On the eve of a meeting of United Nations agency chiefs to discuss ways to jointly tackle the Ebola outbreak, the World Bank reported today Liberia’s labour sector has suffered a huge blow since the start of the crisis, as a “massive effort” was underway in Mali to halt the spread of the re-emerged virus.
Secretary-General Ban Ki-moon will tomorrow discuss the common effort to counter the Ebola outbreak with the UN System Chief Executives Board for Coordination (CEB), made up of 29 Executive Heads of UN Funds and Programmes, specialized agencies, including the Bretton Woods Institutions, and related organizations – the World Tourism Organization and the International Atomic Energy Agency.
Mr. Ban and other CEB members are scheduled to speak to reporters in the early afternoon in Washington, D.C. where the meeting is taking place at the World Bank headquarters.
Meanwhile, in New York at UN Headquarters tomorrow afternoon, the Security Council has scheduled a meeting to hear a briefing by Dr. David Nabarro, the Secretary-General’s Special Envoy on Ebola, and Anthony Banbury, head of the UN Mission for Ebola Emergency Response (UNMEER).
The World Bank, meanwhile, has reported that 46 percent of those working at the start of the Ebola crisis are no longer working as of early November 2014, and that self-employed and wage workers have been the hardest hit, while agriculture is beginning to see returns to work as the harvest approaches.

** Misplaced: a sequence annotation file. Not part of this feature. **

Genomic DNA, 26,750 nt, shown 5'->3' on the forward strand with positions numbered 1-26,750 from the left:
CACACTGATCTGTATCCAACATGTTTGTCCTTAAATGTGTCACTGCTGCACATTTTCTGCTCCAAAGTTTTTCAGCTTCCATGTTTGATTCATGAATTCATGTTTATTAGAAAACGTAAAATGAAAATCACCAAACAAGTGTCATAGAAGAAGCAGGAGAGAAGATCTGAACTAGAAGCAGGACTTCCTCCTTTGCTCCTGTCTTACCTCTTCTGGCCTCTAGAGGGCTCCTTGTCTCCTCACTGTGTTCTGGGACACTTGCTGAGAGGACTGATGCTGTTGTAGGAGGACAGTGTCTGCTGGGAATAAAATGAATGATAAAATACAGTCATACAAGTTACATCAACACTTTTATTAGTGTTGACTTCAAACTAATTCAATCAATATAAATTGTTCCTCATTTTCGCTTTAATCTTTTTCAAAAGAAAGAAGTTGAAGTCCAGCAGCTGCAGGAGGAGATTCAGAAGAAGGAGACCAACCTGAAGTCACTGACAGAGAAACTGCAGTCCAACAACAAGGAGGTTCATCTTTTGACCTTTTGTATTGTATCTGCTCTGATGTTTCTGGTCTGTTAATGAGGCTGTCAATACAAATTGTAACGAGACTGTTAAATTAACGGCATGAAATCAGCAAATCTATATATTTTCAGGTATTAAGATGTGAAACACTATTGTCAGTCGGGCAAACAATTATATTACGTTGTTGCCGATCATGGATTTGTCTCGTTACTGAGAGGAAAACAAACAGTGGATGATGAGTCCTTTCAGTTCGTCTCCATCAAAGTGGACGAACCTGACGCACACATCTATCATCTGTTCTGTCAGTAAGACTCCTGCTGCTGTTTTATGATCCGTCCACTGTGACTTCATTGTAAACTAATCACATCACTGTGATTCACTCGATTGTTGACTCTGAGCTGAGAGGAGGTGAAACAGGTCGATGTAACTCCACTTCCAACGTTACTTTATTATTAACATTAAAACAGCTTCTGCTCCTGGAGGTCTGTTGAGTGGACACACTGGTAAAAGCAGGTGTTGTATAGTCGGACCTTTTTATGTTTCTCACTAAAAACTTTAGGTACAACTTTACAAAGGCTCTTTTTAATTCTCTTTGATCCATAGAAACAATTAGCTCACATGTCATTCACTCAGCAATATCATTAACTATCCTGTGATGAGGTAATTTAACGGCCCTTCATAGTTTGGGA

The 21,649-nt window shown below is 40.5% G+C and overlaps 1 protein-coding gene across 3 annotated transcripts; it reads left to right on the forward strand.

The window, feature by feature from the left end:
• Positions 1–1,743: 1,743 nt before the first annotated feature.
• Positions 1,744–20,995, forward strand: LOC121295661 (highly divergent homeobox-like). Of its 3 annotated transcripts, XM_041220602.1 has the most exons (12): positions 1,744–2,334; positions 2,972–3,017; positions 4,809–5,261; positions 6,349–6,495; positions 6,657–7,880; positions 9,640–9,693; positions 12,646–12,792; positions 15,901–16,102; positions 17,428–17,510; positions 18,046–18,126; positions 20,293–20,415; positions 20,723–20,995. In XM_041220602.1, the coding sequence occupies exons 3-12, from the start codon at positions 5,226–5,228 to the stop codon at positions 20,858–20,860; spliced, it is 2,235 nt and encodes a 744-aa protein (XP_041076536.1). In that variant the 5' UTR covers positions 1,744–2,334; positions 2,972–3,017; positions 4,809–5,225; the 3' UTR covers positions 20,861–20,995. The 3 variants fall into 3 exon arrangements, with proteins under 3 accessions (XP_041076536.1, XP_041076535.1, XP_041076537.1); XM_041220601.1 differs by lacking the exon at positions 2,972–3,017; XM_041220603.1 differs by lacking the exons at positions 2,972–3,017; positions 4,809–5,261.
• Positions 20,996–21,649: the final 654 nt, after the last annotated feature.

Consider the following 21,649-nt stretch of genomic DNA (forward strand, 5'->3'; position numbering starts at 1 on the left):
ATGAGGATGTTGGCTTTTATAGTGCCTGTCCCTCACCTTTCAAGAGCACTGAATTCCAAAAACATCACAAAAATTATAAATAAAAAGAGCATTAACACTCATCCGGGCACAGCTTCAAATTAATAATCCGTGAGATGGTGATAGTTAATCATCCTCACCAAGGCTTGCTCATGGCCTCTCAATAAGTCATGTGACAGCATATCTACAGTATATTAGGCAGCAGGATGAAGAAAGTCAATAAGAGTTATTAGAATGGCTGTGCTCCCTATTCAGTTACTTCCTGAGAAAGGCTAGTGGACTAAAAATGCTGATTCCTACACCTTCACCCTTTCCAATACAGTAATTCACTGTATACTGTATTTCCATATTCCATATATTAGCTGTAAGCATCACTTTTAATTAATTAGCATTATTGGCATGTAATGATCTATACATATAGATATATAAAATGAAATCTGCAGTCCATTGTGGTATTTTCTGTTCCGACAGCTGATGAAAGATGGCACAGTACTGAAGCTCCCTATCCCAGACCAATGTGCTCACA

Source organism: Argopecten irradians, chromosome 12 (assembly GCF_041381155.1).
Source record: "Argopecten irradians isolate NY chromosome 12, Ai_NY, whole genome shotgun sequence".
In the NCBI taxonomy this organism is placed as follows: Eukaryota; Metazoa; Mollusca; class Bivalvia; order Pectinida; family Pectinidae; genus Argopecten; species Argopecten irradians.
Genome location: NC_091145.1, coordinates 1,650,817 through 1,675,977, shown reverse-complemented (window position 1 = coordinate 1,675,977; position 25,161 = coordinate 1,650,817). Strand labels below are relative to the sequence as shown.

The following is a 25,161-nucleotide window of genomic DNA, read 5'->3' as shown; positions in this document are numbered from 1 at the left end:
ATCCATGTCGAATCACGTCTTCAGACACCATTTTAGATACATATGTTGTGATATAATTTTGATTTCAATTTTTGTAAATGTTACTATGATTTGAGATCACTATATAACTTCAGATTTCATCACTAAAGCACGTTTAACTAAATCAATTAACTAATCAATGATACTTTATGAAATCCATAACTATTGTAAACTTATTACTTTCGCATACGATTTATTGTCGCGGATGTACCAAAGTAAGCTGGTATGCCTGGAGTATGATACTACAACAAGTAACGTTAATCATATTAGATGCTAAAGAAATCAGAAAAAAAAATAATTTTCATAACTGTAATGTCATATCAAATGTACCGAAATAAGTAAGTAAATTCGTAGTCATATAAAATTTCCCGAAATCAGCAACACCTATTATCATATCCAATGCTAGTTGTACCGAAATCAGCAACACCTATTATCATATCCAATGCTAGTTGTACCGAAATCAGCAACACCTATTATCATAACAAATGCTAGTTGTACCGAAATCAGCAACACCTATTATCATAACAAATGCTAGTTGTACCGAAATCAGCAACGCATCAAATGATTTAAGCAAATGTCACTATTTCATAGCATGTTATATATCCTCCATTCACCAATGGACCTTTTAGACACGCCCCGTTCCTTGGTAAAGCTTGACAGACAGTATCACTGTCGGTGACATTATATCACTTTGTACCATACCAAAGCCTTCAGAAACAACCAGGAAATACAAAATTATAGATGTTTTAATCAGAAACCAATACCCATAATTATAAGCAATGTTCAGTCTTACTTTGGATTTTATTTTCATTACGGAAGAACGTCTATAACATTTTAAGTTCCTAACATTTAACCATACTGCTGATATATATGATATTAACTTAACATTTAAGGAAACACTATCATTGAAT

It will be essential to focus relief efforts not only in areas where the virus is active, which is crucial, but also in those remote counties where the population was already quite poor, food availability was scarce and is now worsening, markets are closed, and mobility is extremely limited, according to the World Bank’s findings on the socio-economic impacts of Ebola on Liberia.
In an assessment of Ebola in Mali issued today, the UN World Health organization (WHO) said that “a massive effort is currently under way to identify all potential chains of transmission, monitor contacts, and prevent the outbreak from growing larger” and “at present 338 contacts have been identified and 303 (90 per cent of these have been placed under daily surveillance.”
WHO said the virus was almost certainly re-introduced into Mali by a 70-year-old Grand Imam from Guinea, who was admitted to Bamako’s Pasteur Clinic on 25 October and died on 27 October.
On Sierra Leone, the UN health agency said that when Ebola first swept through the Port Loko District, the rash of sudden inexplicable deaths was so shocking that local people explained it as “a witch plane crash.”
“But as husbands, wives, aunts, uncles and children began to sicken and die they realized this was not a supernatural event but something very human – that would take human actions to reverse,” it said. “WHO began racing to set up community care centres” and the first of these centres opened this month.